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Tuesday, 4 October 1983
Page: 1241


Ms MAYER —My question is addressed to the Prime Minister. Would greater reliance on indirect taxation assist the Government in its fight against tax avoidance?


Mr HAWKE —The proposition involved in the question from the honourable member for Chisholm is, in fact, the wrong way round. To the extent that the fight against tax avoidance is successful, there is obviously a lesser need to tax the average income by any means whatever. I remind the House, as I have done on a number of other occasions, that this Government has taken several steps against tax avoidance and evasion. I remind the House very quickly that they are the tax recoupment legislation, the prescribed payments system and the proposed amendments to section 26 (a) of the Income Tax Assessment Act.

I am amazed that the Leader of the Opposition, both prior to and at his weekend Party conference, had the temerity to try to beat up the tax issue again. He might have a short memory in this matter but members of the Australian public know better. They know that what has been said by the Leader of the Opposition is coming from a coalition that protected in the past and continues to protect tax dodgers and the rip-off merchants in the tax avoidance industry. It comes from a leader of the opposition and an opposition which oppose the withholding tax legislation which they introduced when they were in government, giving credence to what the Leader of the Australian Democrats in the other place has called their mindless opposition to any government policies whatsoever. It also, most importantly, comes from an opposition which would have had a Budget deficit of at least $10.5 billion in 1983-84 and which could have got to the figure of $ 7 billion suggested by the Shadow Treasurer only if the Leader of the Opposition had given a clearance to impose the most massive tax slugs in the history of this country. But I suppose, after the events of the last weekend, that he would not even have had to ask the Leader of the Opposition for that permission; he would have done it and got him to sign on the dotted line afterwards.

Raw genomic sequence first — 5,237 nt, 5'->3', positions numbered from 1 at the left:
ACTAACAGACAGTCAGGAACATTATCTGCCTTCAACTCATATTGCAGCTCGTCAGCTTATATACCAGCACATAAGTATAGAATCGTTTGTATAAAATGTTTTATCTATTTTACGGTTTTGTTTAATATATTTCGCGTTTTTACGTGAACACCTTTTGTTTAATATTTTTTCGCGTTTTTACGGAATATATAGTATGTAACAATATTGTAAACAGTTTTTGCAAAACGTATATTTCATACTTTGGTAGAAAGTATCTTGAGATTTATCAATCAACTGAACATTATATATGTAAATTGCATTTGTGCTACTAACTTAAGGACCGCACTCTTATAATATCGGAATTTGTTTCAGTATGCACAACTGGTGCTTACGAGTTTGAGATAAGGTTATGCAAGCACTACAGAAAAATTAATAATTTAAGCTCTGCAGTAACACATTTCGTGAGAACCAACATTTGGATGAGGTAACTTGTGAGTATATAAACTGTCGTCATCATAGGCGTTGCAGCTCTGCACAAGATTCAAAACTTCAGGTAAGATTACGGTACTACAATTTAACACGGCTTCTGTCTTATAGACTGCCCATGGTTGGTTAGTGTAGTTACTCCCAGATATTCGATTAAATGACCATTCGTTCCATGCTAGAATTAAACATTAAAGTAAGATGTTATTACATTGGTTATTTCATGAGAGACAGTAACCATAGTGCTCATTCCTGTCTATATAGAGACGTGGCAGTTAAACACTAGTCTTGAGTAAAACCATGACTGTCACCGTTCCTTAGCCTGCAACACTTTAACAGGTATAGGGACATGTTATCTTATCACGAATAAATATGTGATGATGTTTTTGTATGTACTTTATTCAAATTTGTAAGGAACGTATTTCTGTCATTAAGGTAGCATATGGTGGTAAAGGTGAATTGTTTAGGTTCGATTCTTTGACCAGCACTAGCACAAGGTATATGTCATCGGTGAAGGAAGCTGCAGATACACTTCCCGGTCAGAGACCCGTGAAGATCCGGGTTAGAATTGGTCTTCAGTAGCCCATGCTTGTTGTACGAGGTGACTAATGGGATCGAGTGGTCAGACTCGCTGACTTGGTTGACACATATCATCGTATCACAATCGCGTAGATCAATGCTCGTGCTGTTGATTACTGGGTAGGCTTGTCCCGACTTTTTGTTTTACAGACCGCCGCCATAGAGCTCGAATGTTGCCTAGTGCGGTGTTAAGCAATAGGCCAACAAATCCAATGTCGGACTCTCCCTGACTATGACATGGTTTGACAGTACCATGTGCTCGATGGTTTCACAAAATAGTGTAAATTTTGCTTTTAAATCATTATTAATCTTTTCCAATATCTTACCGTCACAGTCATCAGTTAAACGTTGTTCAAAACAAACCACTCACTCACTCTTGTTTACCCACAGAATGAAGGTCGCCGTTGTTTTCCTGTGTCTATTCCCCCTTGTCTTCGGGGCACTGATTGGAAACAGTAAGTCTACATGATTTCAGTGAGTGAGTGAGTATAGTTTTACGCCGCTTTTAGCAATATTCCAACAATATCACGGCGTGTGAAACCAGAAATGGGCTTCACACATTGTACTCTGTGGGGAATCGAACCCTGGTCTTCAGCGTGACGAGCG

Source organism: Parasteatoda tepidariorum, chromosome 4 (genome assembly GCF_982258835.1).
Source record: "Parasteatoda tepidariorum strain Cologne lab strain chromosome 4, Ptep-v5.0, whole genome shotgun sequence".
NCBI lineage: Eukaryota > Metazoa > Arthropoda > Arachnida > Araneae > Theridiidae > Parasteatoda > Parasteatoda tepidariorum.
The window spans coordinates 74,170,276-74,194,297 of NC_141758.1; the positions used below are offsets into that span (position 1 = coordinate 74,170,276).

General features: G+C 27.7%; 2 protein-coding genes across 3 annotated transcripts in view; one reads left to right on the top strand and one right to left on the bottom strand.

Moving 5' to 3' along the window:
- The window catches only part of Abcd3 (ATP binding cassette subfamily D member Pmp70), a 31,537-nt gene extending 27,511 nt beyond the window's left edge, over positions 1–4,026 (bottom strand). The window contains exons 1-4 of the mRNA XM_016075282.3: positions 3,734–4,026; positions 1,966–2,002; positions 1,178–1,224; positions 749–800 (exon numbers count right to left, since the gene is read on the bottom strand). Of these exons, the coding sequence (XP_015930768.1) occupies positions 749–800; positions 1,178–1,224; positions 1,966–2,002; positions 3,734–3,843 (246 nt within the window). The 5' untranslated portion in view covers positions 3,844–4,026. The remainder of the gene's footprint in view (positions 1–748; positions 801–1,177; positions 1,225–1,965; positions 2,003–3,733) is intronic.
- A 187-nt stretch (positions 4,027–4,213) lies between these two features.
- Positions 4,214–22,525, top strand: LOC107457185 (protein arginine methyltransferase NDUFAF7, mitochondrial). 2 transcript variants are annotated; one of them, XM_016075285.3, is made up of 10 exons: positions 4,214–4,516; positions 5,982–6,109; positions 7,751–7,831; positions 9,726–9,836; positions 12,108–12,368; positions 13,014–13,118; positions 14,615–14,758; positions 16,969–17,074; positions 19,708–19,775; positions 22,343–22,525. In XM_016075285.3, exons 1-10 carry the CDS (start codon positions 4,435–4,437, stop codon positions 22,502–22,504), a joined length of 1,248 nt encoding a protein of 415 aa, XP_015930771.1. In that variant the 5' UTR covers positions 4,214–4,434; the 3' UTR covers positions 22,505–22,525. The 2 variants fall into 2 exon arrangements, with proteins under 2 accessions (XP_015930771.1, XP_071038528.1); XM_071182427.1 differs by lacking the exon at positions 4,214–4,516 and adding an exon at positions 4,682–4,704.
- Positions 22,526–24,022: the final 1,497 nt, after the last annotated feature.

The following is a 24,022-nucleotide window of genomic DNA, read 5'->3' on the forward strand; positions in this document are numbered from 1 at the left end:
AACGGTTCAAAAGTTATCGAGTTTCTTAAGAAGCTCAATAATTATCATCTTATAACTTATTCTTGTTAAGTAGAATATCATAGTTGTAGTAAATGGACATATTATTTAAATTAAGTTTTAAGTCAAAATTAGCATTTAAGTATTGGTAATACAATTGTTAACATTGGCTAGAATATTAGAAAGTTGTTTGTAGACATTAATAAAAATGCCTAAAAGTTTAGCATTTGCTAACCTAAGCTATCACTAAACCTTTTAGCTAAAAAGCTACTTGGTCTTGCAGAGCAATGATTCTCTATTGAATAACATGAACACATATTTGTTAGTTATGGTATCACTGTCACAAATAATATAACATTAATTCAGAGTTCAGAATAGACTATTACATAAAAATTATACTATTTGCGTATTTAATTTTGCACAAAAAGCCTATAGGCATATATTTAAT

What happened in respect of taxation in the budgetary procedure is that we went right through the process in the months leading up to the Budget. We know all the alternatives that are available. The only alternatives that would have been available to the Leader of the Opposition and the Opposition would have been to impose massive taxes in areas that they looked at before, such as books and service items that are important elements in the average earner's normal consumption of goods and services. The simple fact which is becoming increasingly clear with each passing week is that, if the Opposition were in a position to have its way, the honest taxpayers in this society would have been inevitably faced with a battery of new taxes such as the ones to which I have referred because by its action as well as by its deeds the Opposition is still the Party which is the protector of the tax dodger and the rip-off merchant. If what we have seen this last weekend in regard to tax policy is the best the Opposition can do, it had better go back to the drawing board because the Australian public simply will not buy it.